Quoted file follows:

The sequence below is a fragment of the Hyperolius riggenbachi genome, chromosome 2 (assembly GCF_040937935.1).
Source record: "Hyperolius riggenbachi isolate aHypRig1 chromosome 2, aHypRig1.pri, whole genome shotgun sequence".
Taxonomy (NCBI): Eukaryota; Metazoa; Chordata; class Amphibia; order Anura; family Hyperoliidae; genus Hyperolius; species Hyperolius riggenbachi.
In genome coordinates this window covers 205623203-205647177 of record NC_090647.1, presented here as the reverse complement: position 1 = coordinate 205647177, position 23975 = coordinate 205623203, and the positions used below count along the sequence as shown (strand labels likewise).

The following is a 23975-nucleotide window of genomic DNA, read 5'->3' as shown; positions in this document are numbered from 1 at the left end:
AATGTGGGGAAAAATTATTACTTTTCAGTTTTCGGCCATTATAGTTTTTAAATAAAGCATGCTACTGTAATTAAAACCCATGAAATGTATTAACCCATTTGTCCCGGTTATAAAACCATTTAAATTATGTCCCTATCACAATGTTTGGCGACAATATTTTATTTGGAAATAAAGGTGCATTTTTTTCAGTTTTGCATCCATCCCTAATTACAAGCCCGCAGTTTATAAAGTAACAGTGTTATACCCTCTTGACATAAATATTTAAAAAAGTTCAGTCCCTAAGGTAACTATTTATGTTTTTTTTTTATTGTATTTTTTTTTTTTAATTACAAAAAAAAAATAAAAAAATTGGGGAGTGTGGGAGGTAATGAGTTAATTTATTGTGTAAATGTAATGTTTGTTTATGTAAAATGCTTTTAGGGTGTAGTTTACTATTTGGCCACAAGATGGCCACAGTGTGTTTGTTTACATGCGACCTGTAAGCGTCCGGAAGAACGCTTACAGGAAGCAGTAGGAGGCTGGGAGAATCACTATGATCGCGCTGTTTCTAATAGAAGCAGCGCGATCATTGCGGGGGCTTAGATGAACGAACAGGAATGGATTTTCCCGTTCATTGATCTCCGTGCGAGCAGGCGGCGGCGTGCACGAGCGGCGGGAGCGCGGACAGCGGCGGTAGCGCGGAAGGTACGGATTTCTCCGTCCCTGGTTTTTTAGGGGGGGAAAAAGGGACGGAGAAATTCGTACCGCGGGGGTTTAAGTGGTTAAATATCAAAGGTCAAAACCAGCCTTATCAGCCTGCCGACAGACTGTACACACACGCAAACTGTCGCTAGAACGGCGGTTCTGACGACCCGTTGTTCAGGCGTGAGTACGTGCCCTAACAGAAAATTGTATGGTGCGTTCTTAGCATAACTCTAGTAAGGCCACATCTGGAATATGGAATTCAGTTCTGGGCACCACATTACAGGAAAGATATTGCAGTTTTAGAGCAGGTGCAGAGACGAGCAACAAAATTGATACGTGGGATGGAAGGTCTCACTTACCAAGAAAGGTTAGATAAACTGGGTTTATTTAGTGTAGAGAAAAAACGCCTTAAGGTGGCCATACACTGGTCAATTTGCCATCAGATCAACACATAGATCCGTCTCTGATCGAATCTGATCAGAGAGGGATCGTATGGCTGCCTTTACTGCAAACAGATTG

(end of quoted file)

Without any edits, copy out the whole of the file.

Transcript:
The sequence below is a fragment of the Hyperolius riggenbachi genome, chromosome 2 (assembly GCF_040937935.1).
Source record: "Hyperolius riggenbachi isolate aHypRig1 chromosome 2, aHypRig1.pri, whole genome shotgun sequence".
Taxonomy (NCBI): Eukaryota; Metazoa; Chordata; class Amphibia; order Anura; family Hyperoliidae; genus Hyperolius; species Hyperolius riggenbachi.
In genome coordinates this window covers 205623203-205647177 of record NC_090647.1, presented here as the reverse complement: position 1 = coordinate 205647177, position 23975 = coordinate 205623203, and the positions used below count along the sequence as shown (strand labels likewise).

The following is a 23975-nucleotide window of genomic DNA, read 5'->3' as shown; positions in this document are numbered from 1 at the left end:
AATGTGGGGAAAAATTATTACTTTTCAGTTTTCGGCCATTATAGTTTTTAAATAAAGCATGCTACTGTAATTAAAACCCATGAAATGTATTAACCCATTTGTCCCGGTTATAAAACCATTTAAATTATGTCCCTATCACAATGTTTGGCGACAATATTTTATTTGGAAATAAAGGTGCATTTTTTTCAGTTTTGCATCCATCCCTAATTACAAGCCCGCAGTTTATAAAGTAACAGTGTTATACCCTCTTGACATAAATATTTAAAAAAGTTCAGTCCCTAAGGTAACTATTTATGTTTTTTTTTTATTGTATTTTTTTTTTTTAATTACAAAAAAAAAATAAAAAAATTGGGGAGTGTGGGAGGTAATGAGTTAATTTATTGTGTAAATGTAATGTTTGTTTATGTAAAATGCTTTTAGGGTGTAGTTTACTATTTGGCCACAAGATGGCCACAGTGTGTTTGTTTACATGCGACCTGTAAGCGTCCGGAAGAACGCTTACAGGAAGCAGTAGGAGGCTGGGAGAATCACTATGATCGCGCTGTTTCTAATAGAAGCAGCGCGATCATTGCGGGGGCTTAGATGAACGAACAGGAATGGATTTTCCCGTTCATTGATCTCCGTGCGAGCAGGCGGCGGCGTGCACGAGCGGCGGGAGCGCGGACAGCGGCGGTAGCGCGGAAGGTACGGATTTCTCCGTCCCTGGTTTTTTAGGGGGGGAAAAAGGGACGGAGAAATTCGTACCGCGGGGGTTTAAGTGGTTAAATATCAAAGGTCAAAACCAGCCTTATCAGCCTGCCGACAGACTGTACACACACGCAAACTGTCGCTAGAACGGCGGTTCTGACGACCCGTTGTTCAGGCGTGAGTACGTGCCCTAACAGAAAATTGTATGGTGCGTTCTTAGCATAACTCTAGTAAGGCCACATCTGGAATATGGAATTCAGTTCTGGGCACCACATTACAGGAAAGATATTGCAGTTTTAGAGCAGGTGCAGAGACGAGCAACAAAATTGATACGTGGGATGGAAGGTCTCACTTACCAAGAAAGGTTAGATAAACTGGGTTTATTTAGTGTAGAGAAAAAACGCCTTAAGGTGGCCATACACTGGTCAATTTGCCATCAGATCAACACATAGATCCGTCTCTGATCGAATCTGATCAGAGAGGGATCGTATGGCTGCCTTTACTGCAAACAGATTG